So when you say Ronnie came in to record those songs three years before his passing, in terms of the Rods album, how long had you been sitting on other songs if ‘The Code’ was recorded so many years ago?

David “Rock” Feinstein: Yeah the songs were all recorded about three/four years ago and as I said put on the shelf. Carl brought the song ‘The Code’, which Ronnie performed on for the Rods new record, as a song for us to consider and I had written ‘Metal Will Never Die’ just days prior to Ronnie coming in to sing the new songs. Then we continued just to keep working on more material whether it is for a Rods record or a solo record.

Just one little last not on Ronnie before we move on and it relates to the Dio Disciples. Does it mean a lot to you that they are performing these live shows and continuing on his legacy?

David “Rock” Feinstein: Yeah I think it’s a great thing for them to be doing and the three of us in the band are really happy and proud to be a part of it with it being a tribute to him and to carry on his music. It’s very difficult at times to listen to the songs because you want to hear Ronnie singing them. The singers [Tim “Ripper” Owens and Toby Jepson] that are in Dio Disciples are great singers but it’s not Ronnie singing so sometimes it’s very difficult to listen and it’s very emotional to hear the songs without Ronnie there but I think it’s a great thing that they’re doing and a great tribute that they want to keep his music alive and we’re just happy to be a part of it.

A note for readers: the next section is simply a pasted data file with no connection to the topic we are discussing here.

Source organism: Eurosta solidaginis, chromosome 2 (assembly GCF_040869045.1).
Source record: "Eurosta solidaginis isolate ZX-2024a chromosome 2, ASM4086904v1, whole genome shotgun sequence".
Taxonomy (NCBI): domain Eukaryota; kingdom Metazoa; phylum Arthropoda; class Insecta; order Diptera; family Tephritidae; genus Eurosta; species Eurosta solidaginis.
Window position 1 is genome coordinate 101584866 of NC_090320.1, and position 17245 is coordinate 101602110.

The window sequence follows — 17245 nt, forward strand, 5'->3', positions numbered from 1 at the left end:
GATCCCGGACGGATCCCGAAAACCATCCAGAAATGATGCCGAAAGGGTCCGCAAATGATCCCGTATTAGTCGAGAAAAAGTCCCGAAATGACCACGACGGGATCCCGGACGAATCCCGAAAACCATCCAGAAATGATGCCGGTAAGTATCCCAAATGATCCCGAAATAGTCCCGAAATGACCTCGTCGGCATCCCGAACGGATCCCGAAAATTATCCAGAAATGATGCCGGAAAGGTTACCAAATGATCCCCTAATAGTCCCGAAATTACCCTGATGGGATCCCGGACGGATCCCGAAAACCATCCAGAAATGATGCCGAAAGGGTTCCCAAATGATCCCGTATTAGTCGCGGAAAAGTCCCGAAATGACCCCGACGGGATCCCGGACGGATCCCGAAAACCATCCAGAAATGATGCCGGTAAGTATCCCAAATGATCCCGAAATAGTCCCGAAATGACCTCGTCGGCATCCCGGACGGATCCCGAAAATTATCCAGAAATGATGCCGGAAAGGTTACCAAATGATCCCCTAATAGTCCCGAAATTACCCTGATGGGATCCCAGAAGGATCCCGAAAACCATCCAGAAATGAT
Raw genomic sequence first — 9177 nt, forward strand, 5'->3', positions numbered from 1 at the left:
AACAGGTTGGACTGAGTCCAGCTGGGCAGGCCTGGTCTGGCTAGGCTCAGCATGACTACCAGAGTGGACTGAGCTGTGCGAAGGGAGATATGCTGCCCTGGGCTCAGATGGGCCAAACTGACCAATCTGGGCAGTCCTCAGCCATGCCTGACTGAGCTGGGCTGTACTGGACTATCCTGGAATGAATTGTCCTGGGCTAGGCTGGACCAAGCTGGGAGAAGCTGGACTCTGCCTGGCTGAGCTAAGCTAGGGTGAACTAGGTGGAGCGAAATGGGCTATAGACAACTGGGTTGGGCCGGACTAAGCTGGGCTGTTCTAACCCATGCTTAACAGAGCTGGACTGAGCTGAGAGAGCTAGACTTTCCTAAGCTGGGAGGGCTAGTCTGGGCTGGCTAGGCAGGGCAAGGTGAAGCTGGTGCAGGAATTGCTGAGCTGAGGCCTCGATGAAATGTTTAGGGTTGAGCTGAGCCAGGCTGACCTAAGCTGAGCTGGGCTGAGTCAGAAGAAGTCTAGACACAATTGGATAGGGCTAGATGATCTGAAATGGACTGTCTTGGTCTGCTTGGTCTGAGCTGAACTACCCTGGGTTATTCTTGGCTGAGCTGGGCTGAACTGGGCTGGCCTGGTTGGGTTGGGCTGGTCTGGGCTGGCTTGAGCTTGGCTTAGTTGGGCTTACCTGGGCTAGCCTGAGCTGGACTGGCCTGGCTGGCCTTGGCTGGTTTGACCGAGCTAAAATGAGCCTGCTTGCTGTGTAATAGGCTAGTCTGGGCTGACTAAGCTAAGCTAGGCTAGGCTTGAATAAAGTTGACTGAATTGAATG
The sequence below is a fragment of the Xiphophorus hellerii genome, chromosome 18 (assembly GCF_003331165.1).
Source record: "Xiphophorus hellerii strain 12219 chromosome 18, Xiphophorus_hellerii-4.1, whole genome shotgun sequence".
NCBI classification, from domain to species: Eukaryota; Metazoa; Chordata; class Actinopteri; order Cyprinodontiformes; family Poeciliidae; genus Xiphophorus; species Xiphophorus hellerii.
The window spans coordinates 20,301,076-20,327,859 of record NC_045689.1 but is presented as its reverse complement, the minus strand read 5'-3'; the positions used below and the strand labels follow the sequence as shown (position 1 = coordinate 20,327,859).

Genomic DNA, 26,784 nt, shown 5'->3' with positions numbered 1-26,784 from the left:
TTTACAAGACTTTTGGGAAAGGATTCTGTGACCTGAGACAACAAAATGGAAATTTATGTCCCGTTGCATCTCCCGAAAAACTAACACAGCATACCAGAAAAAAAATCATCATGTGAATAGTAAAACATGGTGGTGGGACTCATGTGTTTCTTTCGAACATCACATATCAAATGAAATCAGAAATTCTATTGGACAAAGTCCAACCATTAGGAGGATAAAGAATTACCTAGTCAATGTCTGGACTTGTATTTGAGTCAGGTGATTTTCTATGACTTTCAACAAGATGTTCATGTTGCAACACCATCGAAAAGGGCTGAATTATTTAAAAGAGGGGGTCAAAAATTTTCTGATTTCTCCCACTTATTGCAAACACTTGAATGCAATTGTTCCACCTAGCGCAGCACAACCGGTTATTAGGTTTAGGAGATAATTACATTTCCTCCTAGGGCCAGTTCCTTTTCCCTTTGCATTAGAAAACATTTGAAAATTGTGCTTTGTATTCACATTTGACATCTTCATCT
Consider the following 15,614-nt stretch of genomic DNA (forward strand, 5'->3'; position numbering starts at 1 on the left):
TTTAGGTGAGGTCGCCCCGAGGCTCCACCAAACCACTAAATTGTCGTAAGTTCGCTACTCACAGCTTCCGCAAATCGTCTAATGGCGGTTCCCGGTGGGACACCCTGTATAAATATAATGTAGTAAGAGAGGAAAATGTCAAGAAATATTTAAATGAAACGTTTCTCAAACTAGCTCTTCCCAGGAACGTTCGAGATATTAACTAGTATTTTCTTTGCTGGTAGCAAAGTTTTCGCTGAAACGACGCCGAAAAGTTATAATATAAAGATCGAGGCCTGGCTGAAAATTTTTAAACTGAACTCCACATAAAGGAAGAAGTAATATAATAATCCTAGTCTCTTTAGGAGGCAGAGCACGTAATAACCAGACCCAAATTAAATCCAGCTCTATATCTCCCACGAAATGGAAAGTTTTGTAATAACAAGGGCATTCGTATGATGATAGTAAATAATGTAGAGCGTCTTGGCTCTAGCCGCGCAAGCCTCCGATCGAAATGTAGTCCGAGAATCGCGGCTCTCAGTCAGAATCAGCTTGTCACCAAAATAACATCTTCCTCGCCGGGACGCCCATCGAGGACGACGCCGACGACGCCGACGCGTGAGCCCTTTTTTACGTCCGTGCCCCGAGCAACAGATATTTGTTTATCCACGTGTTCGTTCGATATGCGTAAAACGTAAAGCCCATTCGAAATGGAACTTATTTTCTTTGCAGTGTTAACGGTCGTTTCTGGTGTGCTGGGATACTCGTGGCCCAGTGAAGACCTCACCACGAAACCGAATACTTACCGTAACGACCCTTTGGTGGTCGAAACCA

Does it make it easier for when the Rods came back that you signed to his and his wives [Wendy Dio] record label as it was something that was in the family?

David “Rock” Feinstein: It is because like you say it is part of the family, its people that we can trust and people that we want to work with. You know Ronnie and Wendy were working with this label before Ronnie got sick so even if Ronnie hadn’t became ill and passed away we would probably still be on the label and it would be all part of the family type of thing and maybe there might have been an Elf reunion or other projects that would have gone on with us being part of the family and Niji Entertainment Group as part of the full thing.

The Rods Vengeance ArtworkGetting back to the album the title being ‘Vengeance’ and the artwork being the guitar with the gun built into it. Does the name have any real meaning or was it simply taken from the track on the album as something that you liked?